What this book seeks to offer, then, is a general rethinking of the Renaissance in Italy as the Rinascimento: a rethinking that aims to provide not so much a new way of seeing it as a period, as a suggestion for a new paradigm built upon the impressive scholarship of the last few generations that would allow us to conceptualize it at once as a period and a movement of return and rebirth that typified the time. At the most general level it will suggest that we think in terms of two rather different urban civilizations in the period under consideration, c. 1250–c. 1575, that set the Rinascimento apart: a first civilization (c. 1250–c. 1450) centered in the cities of the center and north of the Italian peninsula – in many ways the area that comprised the theoretical kingdom of Italy (but long lacking a king) – that focused on an urban culture and the values of a new urban-centered elite often labeled the popolo grosso (the great people or the big people) that to a significant degree supplanted an older rural/feudal elite politically, socially, and culturally; and a second civilization (c. 1450–c. 1575) that involved the center and south of Italy as well, which turned around the morphing of that earlier urban elite and culture into a progressively more aristocratic and courtly society, but still primarily in an urban context.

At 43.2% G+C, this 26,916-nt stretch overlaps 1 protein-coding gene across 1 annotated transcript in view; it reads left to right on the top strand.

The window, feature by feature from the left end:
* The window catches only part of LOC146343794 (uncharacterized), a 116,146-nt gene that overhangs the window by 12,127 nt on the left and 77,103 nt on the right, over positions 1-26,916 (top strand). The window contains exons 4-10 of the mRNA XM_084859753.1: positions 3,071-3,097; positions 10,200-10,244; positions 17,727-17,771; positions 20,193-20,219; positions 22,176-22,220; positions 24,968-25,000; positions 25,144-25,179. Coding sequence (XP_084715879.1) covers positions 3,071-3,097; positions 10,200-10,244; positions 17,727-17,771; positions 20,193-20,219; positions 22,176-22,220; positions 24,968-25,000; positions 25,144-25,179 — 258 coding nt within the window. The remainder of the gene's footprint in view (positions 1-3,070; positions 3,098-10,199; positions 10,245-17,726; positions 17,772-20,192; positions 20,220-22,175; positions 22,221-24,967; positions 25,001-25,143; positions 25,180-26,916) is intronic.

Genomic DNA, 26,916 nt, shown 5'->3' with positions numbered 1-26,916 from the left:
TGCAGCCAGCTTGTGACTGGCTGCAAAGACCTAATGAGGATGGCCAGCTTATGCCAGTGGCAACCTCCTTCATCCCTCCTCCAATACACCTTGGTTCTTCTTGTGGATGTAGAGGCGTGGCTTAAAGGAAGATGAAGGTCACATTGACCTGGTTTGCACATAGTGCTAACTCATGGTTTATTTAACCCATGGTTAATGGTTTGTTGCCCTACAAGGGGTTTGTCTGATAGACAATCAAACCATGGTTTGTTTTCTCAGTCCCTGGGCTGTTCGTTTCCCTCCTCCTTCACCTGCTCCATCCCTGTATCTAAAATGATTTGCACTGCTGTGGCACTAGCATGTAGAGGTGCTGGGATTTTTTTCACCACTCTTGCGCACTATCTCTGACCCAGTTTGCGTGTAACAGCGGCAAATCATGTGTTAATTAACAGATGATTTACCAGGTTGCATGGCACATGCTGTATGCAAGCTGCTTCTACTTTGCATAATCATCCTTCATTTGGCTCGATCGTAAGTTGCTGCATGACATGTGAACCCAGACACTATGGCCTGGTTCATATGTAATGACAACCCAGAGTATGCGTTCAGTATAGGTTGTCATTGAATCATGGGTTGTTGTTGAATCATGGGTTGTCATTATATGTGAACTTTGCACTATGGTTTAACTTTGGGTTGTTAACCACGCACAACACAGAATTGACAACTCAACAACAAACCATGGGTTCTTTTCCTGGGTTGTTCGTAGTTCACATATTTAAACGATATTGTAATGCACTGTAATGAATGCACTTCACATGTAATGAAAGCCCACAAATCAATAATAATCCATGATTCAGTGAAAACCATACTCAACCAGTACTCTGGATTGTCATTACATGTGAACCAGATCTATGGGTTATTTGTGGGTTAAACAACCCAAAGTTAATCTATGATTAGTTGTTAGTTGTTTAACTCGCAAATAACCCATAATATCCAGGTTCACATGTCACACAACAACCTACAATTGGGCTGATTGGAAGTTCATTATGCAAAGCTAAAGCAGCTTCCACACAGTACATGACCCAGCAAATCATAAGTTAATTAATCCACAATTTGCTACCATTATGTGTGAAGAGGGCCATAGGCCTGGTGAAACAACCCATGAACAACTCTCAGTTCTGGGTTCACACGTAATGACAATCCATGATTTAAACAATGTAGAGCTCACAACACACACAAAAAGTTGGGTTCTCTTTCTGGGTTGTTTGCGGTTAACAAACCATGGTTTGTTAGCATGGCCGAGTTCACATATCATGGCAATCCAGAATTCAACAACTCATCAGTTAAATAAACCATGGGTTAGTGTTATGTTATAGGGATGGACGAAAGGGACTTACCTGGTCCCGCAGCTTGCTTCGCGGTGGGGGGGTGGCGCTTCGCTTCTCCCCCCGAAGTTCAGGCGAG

The use of the term “civilization” may raise eyebrows given its association with privileging one culture over another, and Western society and culture in general over non-Western ones, but I use the term in its Latin root meanings of civitas, civitatis – a city-state, state or town; or the adjective civilis – of, connected with, arising from, affecting the citizens usually of a city or town; or, finally, a vita civilis – an urban civic life. In sum, I use the term “civilization” in its premodern and more classical and Rinascimento sense of that which concerns the population of a city and, more generally, the shared culture, practices, and values that bind together an urban populace and make it imaginable as a society by its members. Thus, at the broadest level, what sets the Rinascimento apart from the Middle Ages in this paradigm is the fact that it was an urban society that saw itself as a civilization/civitas led by a new elite made up primarily of merchants, bankers, and investors (often called at the time the popolo grosso) – in contrast to a medieval society that saw itself as basically rural, led by a rural nobility and, more distantly, by popes and emperors. In many ways the term civiltà, which gained popularity in Italy in the late thirteenth and fourteenth centuries, summed up this distinction, indicating the superior culture and society of the urban society of the day.